A recent video released by the Air Force Profession of Arms Center of Excellence might shed some light on one of the flying branch’s most mysterious and least-known new airframes. The tentatively named RQ-180.
Little is known about the airframe. It is known from a few photographs taken during spotting around the globe. One photo, apparently taken while the aircraft was at high altitude somewhere near the Philippines, is grainy and reveals only the airframe’s general outline. Another photograph is broadly similar, taken while the aircraft was in flight near Edwards Air Force Base in California, and reveals little besides the RQ-180’s general shape.
The aircraft in the Air Force video is broadly similar to the design seen in California and the Philippines. Both are flying wing designs (aircraft that lack a tail and are essentially just a wing. the B-2 Spirit is the prototypical example). However, the airframe in the Air Force video appears to be more of a semi-cranked design featuring a more pointed nose section and higher wing sweep angle.
It does, however, retain what are thought to be two engines buried in the RQ-180’s fuselage, as seen in the high-altitude photographs. Unlike wing-mounted commercial airline engines, engines mounted inside an aircraft’s fuselage have a very stealthy potential, as their turbine fane blades—a significant source of radar bounce-back—are hidden.
The RQ-180 has a nickname at Edwards Air Force Base: Great White Bat, or Shikaka, referring to a white bat from the comedy movie Ace Ventura 2, according to Aviation Weekly.
The Air Force’s 1999 SR-71 Blackbird retirement served as the impetus for a stealthy Intelligence, Surveillance, Reconnaissance platform, as the retirement left a gap in American stealthy intelligence, surveillance, reconnaissance capabilities.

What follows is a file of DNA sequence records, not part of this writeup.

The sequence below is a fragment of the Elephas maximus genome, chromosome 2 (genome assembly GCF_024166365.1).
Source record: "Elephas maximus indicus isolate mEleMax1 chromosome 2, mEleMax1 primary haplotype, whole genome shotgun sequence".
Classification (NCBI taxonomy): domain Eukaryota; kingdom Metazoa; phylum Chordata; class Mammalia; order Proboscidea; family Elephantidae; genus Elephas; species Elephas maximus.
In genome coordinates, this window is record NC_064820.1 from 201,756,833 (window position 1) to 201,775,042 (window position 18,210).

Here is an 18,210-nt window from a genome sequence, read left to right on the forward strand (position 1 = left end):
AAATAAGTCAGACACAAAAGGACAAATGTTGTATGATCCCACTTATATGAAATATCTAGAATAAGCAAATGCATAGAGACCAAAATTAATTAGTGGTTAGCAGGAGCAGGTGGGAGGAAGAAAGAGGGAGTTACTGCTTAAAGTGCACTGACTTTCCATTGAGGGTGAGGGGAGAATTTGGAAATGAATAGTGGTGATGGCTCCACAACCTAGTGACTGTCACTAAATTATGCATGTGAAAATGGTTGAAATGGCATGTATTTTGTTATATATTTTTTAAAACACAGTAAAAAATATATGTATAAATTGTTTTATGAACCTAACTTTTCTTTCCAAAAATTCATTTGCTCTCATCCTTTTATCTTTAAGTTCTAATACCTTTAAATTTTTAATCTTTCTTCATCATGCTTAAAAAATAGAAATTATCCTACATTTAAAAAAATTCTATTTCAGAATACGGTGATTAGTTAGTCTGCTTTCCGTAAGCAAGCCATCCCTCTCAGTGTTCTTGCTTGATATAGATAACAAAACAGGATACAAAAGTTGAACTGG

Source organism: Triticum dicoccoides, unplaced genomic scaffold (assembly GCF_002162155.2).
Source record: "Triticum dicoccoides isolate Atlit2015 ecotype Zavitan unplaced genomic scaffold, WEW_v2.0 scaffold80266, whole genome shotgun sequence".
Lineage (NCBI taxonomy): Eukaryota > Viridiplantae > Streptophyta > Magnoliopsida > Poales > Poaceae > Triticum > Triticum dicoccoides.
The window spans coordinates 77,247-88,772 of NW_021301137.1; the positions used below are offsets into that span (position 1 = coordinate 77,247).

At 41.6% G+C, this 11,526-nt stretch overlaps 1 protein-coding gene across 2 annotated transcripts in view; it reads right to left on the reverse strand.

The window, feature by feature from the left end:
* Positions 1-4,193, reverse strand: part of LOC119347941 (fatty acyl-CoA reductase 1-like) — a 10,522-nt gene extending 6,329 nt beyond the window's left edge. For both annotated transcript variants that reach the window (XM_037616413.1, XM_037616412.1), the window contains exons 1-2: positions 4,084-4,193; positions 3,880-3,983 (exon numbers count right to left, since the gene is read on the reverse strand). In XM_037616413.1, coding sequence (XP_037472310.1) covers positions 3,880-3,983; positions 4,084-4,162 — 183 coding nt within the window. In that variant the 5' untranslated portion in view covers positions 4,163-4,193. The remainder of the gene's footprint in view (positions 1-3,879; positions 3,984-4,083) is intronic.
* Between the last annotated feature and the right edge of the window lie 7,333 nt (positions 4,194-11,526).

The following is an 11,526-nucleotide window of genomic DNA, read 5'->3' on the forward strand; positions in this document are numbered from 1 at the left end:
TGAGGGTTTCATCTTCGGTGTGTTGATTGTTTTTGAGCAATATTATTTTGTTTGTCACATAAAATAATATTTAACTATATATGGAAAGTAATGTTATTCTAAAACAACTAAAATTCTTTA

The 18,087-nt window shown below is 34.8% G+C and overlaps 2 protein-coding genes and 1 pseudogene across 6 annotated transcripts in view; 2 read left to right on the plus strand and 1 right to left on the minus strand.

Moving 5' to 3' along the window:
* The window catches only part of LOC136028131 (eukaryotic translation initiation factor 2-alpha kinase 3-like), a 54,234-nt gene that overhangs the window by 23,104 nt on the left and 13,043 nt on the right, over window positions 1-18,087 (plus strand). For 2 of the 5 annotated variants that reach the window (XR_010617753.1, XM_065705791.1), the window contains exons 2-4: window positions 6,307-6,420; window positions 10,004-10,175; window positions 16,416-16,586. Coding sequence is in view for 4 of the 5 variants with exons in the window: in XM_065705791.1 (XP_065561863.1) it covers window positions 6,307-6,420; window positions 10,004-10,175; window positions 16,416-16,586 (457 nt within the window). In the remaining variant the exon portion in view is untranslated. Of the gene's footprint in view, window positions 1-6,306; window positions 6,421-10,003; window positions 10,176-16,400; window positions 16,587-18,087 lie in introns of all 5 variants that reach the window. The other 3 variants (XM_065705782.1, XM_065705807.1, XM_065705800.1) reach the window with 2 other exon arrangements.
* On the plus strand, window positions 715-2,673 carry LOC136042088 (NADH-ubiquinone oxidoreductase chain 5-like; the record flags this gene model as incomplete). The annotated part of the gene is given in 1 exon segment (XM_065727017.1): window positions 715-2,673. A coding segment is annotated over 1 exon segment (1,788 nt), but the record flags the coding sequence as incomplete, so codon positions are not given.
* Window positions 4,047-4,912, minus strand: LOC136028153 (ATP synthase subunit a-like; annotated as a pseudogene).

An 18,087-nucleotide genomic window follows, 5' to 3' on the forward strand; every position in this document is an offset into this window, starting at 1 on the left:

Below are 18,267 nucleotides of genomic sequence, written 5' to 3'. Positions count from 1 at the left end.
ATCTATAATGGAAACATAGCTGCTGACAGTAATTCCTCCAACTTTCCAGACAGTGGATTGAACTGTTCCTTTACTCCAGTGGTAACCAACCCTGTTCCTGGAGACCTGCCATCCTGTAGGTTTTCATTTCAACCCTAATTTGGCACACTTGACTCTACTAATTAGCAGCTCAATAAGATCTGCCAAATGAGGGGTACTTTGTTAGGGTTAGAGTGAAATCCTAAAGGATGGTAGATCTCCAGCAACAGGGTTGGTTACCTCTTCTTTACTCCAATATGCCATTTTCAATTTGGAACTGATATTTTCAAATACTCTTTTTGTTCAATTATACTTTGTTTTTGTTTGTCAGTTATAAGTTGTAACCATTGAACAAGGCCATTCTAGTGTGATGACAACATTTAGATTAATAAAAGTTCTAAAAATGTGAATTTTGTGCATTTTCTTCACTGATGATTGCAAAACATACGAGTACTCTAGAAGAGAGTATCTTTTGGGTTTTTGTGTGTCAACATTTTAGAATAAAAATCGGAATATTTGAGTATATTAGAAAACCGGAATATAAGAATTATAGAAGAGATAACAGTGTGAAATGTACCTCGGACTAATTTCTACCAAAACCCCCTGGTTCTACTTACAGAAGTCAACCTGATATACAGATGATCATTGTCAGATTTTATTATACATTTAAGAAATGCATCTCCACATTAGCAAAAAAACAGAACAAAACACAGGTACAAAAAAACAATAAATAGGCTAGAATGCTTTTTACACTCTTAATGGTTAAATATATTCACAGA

Though very little is known about the RQ-180 definitively, it is speculated that the airframe could fly sorties in tandem with manned fighter jets and act as the pilot’s eyes and ears. In addition, given the unmanned aircraft’s presumably very stealthy nature, it could, in theory, enter contested airspace in place of a manned aircraft and relay information about air or ground threats to a pilot.
The flying wing shape offers significant stealth advantages. So it’s little wonder that the design has proliferated since the conception of the B-2 Spirit stealth bomber: the United States has several unmanned flying wing plans in the pipeline as well as the B-2 successor, which is also a flying wing design. And it is not just the United States — Russia and China are both making progress in stealthy flying wing aircraft too.
Caleb Larson is a multimedia journalist and defense writer for the National Interest. He lives in Berlin and covers the intersection of conflict, security, and technology, focusing on American foreign policy, European security, and German society.
Image: Flickr / U.S. Air Force